- Lee Hamilton: November’s elections won’t resolve much of anything
- Pec Playhouse Theatre announces auditions for holiday production
- Keeping up with Aida: A western adventure, part three
- State prepares for thousands of medical marijuana applications
- Rockford’s Choices Natural Market celebrates Non-GMO Month
- Week 5 NFL picks: Lions to improve to 4-1, Packers and Bears will keep pace at 3-2
- Craft Beer Scene Around Rockford: Revolution Brewing’s Oktoberfest offers good all-around balance
- Rockford’s Fall ArtScene at 37 locations Oct. 3-4
- Tales from the Trough: Preseason interview with ‘The Voice of the IceHogs,’ Mike Peck
- Mr. Green Car: Saltwater-powered car: the Quant e-Sportlimousine
Japanese Summer Festival at Anderson Gardens Aug. 25
Rockford’s Anderson Japanese Gardens invites you to its Japanese Summer Festival, from 9 a.m. to 4 p.m., Saturday, Aug. 25, at the gardens, 318 Spring Creek Road.
The Japanese Summer Festival is a one-day cultural event that features exhibits, traditional demonstrations and unique performances that are appealing to all age groups. Other events will be ongoing throughout the day. Cost is free to garden members and regular garden admission for non-members.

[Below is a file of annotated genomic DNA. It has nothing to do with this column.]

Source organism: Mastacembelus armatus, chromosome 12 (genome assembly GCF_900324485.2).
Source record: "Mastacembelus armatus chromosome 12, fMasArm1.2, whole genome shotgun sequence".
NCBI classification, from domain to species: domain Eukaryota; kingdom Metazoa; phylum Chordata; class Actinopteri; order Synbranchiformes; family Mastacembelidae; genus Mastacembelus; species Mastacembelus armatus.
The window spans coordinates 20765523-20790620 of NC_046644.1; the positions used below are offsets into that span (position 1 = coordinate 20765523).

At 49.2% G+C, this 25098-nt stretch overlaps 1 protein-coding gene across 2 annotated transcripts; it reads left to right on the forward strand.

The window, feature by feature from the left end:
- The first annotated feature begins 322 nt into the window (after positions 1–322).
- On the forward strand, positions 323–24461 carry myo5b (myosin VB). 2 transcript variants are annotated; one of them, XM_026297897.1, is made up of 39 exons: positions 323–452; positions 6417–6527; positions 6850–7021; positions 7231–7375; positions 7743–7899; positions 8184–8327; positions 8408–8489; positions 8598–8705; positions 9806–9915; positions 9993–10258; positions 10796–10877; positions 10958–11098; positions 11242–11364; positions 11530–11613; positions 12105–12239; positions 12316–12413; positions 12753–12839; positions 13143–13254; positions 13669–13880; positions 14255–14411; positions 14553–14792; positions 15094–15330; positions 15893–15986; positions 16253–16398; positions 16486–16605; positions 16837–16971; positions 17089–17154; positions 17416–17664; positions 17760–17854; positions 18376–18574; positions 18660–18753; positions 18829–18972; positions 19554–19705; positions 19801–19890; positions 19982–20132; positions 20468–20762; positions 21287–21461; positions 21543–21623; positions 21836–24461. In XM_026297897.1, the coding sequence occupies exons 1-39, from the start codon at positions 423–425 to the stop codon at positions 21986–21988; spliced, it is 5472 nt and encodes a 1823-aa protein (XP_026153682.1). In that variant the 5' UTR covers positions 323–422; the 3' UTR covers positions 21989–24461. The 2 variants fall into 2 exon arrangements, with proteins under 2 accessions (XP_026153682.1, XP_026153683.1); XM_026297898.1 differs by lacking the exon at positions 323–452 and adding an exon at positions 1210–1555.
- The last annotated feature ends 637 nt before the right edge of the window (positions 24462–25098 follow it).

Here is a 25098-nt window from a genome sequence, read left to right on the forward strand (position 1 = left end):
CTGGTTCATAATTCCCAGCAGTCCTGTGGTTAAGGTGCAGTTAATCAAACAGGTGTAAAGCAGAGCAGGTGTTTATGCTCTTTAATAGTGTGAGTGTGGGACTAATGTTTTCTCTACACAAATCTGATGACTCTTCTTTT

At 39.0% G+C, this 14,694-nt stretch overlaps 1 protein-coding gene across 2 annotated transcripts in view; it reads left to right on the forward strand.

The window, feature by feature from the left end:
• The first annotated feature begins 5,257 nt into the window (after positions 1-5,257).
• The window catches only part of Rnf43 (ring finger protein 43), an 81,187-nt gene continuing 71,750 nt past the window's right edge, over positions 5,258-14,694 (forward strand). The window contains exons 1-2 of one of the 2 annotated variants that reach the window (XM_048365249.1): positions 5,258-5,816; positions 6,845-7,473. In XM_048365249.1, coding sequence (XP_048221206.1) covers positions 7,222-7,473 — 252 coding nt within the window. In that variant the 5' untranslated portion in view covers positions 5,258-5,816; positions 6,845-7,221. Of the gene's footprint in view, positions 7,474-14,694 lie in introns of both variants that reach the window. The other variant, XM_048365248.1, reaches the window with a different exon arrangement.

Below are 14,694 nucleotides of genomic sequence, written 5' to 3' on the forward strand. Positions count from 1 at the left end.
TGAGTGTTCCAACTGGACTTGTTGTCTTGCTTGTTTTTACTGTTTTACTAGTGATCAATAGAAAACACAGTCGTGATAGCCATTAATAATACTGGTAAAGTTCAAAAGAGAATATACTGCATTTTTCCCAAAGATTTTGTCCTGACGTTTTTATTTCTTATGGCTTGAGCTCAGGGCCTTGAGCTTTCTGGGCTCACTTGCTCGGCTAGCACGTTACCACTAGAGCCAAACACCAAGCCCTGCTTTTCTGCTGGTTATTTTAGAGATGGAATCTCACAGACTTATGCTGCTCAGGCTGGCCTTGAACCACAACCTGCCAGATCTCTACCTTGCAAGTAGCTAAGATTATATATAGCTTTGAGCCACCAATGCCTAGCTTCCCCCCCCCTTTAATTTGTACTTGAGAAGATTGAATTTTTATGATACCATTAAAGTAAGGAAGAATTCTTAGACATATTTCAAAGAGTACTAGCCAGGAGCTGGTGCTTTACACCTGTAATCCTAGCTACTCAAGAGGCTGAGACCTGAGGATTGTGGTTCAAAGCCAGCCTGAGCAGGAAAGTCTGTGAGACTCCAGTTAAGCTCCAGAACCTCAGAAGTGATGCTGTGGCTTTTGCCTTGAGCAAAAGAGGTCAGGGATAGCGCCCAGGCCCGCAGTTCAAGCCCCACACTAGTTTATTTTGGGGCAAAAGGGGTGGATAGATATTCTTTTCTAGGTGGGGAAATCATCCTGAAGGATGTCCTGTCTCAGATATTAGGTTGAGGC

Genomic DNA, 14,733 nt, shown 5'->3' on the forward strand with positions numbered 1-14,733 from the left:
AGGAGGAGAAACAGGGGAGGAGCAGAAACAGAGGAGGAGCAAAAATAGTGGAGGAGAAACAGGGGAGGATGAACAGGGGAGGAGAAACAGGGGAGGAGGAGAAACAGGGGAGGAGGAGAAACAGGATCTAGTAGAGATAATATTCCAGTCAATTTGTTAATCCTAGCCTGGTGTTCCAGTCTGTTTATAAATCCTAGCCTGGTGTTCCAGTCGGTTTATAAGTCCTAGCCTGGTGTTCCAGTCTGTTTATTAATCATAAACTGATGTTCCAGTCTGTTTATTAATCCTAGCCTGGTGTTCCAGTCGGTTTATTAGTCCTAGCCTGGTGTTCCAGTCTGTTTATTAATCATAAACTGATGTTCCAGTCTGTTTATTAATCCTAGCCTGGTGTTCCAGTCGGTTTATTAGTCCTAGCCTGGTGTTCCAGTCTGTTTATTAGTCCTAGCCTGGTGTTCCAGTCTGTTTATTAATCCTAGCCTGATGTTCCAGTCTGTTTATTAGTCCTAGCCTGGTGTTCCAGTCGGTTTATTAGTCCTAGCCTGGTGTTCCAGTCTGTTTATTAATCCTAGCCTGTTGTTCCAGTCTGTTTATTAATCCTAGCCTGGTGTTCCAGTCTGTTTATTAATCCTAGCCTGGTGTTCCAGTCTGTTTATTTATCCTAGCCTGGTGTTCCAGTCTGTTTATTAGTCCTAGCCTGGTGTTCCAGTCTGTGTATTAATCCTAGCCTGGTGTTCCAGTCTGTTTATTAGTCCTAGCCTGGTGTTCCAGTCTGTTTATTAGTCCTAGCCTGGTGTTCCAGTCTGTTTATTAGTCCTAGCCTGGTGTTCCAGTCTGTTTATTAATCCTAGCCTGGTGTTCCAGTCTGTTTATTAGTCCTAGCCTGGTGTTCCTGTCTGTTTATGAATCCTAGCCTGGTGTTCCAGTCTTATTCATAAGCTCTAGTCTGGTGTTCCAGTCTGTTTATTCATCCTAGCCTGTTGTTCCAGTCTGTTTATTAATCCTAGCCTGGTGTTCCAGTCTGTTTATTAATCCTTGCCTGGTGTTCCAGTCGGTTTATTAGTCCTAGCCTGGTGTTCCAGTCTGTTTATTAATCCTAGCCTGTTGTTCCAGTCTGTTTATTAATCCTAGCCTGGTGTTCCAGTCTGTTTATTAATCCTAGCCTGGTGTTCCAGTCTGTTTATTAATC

Taiko Drum performances are scheduled at 11 a.m., 12:15 and 1:20 p.m. in the Event Pavilion. Guests should gather on the lawn facing the Pavilion.
Candyman performances will take place in the outdoor area between the main gate and the Guest House at 9:30 and 10:45 a.m., 12:45 and 2:45 p.m. The Candyman is a traditional cultural performer and one-man show from Japan. He has performed for the last 14 years at the Epcot Center in Walt Disney World and at more than 3,000 schools throughout the United States. A talented street performer, the Candyman keeps the audience entertained as he deftly creates intricate candy sculptures with extreme speed as he engages the audience with a variety of magic tricks and stories.
Amezaiku is Japanese candy craft artistry. The artist takes multi-colored taffy and creates sculptures using his hands and other instruments such as tweezers and scissors. Amezaiku artists also paint their sculpted candy with edible dyes to give the finished work more character. Animals and insects are common objects created by Amezaiku because they appeal to children.
Traditional Tea Ceremonies will be at 10 and 11:30 a.m. and 2 p.m. (40 minutes each) at the Guest House. The tea ceremonies are hosted by Kimiko Gunji, professor emeritus of Japanese arts and culture in the School of Art & Design at the University of Illinois at Urbana-Champaign. Sensei Gunji is also the retired director of Japan House at the university.
Cost is $25 per person. Space is limited to 15 guests per tea ceremony. Reservations are required by calling Kathy at (815) 316-3285. Participants need to check in at the admissions counter 20 minutes prior to their tea ceremony starting time.
For more about any of these programs, call (815) 229-9390.
From the Aug. 22-28, 2012, issue